Catasauqua Press

Sunday, March 26, 2017

Cement Worker of the Month

Wednesday, March 1, 2017 by ED PANY Curator, Atlas Cement Company Memorial Museum in Local News

Jason L. Rauch

Mr. Jason Rauch moved to Lehigh Township from Slatington at age 14. He graduated from Northampton Area High School in 1991, where he was a member of the tennis and cross country teams.

“My favorite subject was history,” he recalled. “My history teacher was Mr. Bob Mentzell.”

At age 18, Jason enlisted in the U.S. Navy. After training, he was assigned to the Wasp, an aircraft carrier stationed at Norfolk, Va.

Cement Worker of the Month: Howard J. Evans, Lehigh Heidelberg, Evansville

Wednesday, January 4, 2017 by ED PANY Curator, Atlas Cement Company Memorial Museum in Local News

Mr. Howard J. Evans was reared on a family farm in Fleetwood. The family of 10 was graced with twins and triplets. As early as 10 years of age, he recalled, “I was young but started picking weeds on our produce farm.”

Growing up, he continued to work on the family farm until he graduated from Fleetwood High School in 1978.

“My first job was with a window manufacturing company starting at a rate of $3.75 an hour,” Howard said. “In 12 years, I advanced to supervisor, but the firm later closed.”

Keystone was central to their lives

Wednesday, December 14, 2016 by ED PANY Curator, Atlas Cement Company Memorial Museum in Columns

In this second column, we are speaking to members of the Drauch family, who presented a piece of folk art to the Atlas Cement Company Memorial Museum in memory of their father and brother, dedicated cement workers at the Keystone Cement Company.

The Drauchs resided in Salisbury Township while their father and brother worked at Keystone. In those days, there was no Salisbury High School, so they attended and graduated from — do you remember? — Fountain Hill High School.

Cement history: Family memories, folk art painting recall the past

Wednesday, November 30, 2016 by ED PANY Curator, Atlas Cement Company Memorial Museum in Columns

Recently, the Atlas Cement Company Memorial Museum hosted some very interesting visitors. Sisters Alice, Joan, Dee and Marcia Drauch presented a piece of folk art remembering their father, William Drauch Sr., and their brother, William Drauch Jr., who were dedicated cement workers at the Whitehall and Keystone cement companies.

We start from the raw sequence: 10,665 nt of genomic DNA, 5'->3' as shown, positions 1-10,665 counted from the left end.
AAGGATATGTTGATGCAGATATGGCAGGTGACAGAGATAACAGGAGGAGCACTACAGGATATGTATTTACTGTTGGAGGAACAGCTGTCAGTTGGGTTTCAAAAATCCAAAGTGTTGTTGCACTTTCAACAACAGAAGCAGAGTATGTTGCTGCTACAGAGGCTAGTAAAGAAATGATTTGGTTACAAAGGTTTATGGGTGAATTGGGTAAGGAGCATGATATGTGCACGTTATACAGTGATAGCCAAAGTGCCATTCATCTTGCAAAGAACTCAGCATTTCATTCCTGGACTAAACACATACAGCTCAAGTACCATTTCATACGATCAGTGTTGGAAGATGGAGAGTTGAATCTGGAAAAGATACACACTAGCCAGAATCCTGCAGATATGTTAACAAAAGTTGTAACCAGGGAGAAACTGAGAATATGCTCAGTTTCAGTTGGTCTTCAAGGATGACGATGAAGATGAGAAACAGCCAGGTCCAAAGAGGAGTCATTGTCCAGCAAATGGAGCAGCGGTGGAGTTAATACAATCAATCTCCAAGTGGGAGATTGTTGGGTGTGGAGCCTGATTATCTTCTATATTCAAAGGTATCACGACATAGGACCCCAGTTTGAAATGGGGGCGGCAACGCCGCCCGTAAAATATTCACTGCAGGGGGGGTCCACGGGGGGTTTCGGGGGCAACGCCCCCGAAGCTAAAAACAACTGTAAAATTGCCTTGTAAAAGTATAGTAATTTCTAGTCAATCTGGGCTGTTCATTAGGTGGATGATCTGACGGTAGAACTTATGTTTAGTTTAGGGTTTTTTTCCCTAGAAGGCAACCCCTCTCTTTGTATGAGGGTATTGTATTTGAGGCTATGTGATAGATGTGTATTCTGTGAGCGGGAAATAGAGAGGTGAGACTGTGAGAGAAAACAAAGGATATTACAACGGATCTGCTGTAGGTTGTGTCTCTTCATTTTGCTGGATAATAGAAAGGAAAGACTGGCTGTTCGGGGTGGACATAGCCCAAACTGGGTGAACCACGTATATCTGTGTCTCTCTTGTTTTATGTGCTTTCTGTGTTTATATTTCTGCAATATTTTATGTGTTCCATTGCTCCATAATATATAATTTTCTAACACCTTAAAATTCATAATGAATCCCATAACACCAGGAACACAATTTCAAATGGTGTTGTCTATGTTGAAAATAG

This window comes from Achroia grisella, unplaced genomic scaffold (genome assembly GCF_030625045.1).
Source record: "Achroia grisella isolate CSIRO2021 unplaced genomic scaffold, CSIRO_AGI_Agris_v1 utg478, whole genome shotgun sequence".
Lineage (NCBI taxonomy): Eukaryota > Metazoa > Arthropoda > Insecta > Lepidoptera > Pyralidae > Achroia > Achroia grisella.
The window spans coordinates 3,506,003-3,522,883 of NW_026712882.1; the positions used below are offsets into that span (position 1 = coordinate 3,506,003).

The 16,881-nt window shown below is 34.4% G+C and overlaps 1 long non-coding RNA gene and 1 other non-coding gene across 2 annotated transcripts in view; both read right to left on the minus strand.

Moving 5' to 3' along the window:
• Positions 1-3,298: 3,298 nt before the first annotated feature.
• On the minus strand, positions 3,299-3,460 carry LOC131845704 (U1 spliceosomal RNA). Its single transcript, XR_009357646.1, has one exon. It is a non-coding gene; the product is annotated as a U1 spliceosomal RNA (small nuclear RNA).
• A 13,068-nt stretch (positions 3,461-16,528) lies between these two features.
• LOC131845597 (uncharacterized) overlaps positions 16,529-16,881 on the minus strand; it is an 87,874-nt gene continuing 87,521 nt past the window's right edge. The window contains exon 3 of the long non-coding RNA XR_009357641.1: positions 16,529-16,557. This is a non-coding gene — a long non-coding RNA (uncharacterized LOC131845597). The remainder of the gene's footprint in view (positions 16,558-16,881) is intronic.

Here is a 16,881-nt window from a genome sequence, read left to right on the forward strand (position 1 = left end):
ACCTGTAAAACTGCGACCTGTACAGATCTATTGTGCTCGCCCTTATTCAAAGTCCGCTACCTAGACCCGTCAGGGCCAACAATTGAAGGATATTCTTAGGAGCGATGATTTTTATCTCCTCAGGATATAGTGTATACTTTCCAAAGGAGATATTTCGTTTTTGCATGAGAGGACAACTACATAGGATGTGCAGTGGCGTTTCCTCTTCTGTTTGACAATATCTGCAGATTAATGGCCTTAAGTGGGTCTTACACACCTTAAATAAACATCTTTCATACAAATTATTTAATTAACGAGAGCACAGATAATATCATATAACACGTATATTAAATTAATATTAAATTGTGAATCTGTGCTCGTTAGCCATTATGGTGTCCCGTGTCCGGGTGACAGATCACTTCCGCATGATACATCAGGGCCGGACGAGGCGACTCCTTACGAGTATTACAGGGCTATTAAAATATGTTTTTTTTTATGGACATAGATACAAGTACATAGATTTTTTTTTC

William Sr. was born in Cementon and resided in a Whitehall Cement Company home in Homepark. Do our loyal readers know where it is? It is between Cementon and Egypt, off Route 329. The sisters have fond memories of their village home.

A final look: Chapman today

Thursday, November 17, 2016 by ED PANY Curator, Atlas Cement Company Memorial Museum in Columns

In 2002, when I researched the history of the Borough of Chapman, I attended both services at the Methodist church and a borough council meeting to better understand the community.

The council meetings are held in a building dating back to 1909 when a bond for $1,000 was issued to pay for the building. The stove for the new hall cost $37. The borough had a balance of $177.44 in its ledger. The structure even had a jail to house any law breakers. In those years, the population peaked at 700. Presently, the population is estimated at 200 residents.

Living in Chapman when business was booming

Thursday, October 20, 2016 by ED PANY Curator, Atlas Cement Company Memorial Museum in Columns

In today’s column, I am recalling when I visited Mr. and Mrs. Lakey, who resided in a former company home of the Chapman Slate Company. Many of these homes still grace the small Northampton County borough. Mrs. Betty James Lakey remembered when the slate quarries attracted hundreds of slaters to the community. Chapman’s peak population reached 700 in the early 1900s. Today, the borough is home to about 200 residents.

In the boom days, slaters boarded at many homes.

Cement worker of the month: Ron Koch, Lafarge, Cementon

Thursday, October 13, 2016 by ED PANY Curator, Atlas Cement Company Memorial Museum in Local News

Mr. Ron Koch was raised in Northampton, graduating from Northampton High School in 1982. He wrestled four years in over 100 matches under coach Gordon Bartholomew.

“I admired Gordy,” he says. “He kept me on the straight and narrow path of life and always stressed respect in teamwork.”

After graduation, he worked for his father, Ron, at their popular Pennsville market. He later was employed by ITT, installing business telephones and servicing them. It proved to be a valuable learning experience. Ron started his cement career at Lafarge in 1994.

Joseph George recalls life as a slater in Chapman

Thursday, October 6, 2016 by ED PANY Curator, Atlas Cement Company Memorial Museum in Columns

In this fourth column on the history of Chapman Borough, I am recalling an interview with the late Mr. Joseph George, who was a highly respected resident of the borough and an expert on the Chapman Slate Quarry.

The George family, like many of Chapman’s early residents, had its roots in the quarry district of Cornwall, England, where quarries were productive for 400 years. Over the generations, seven men have carried the name Joseph George.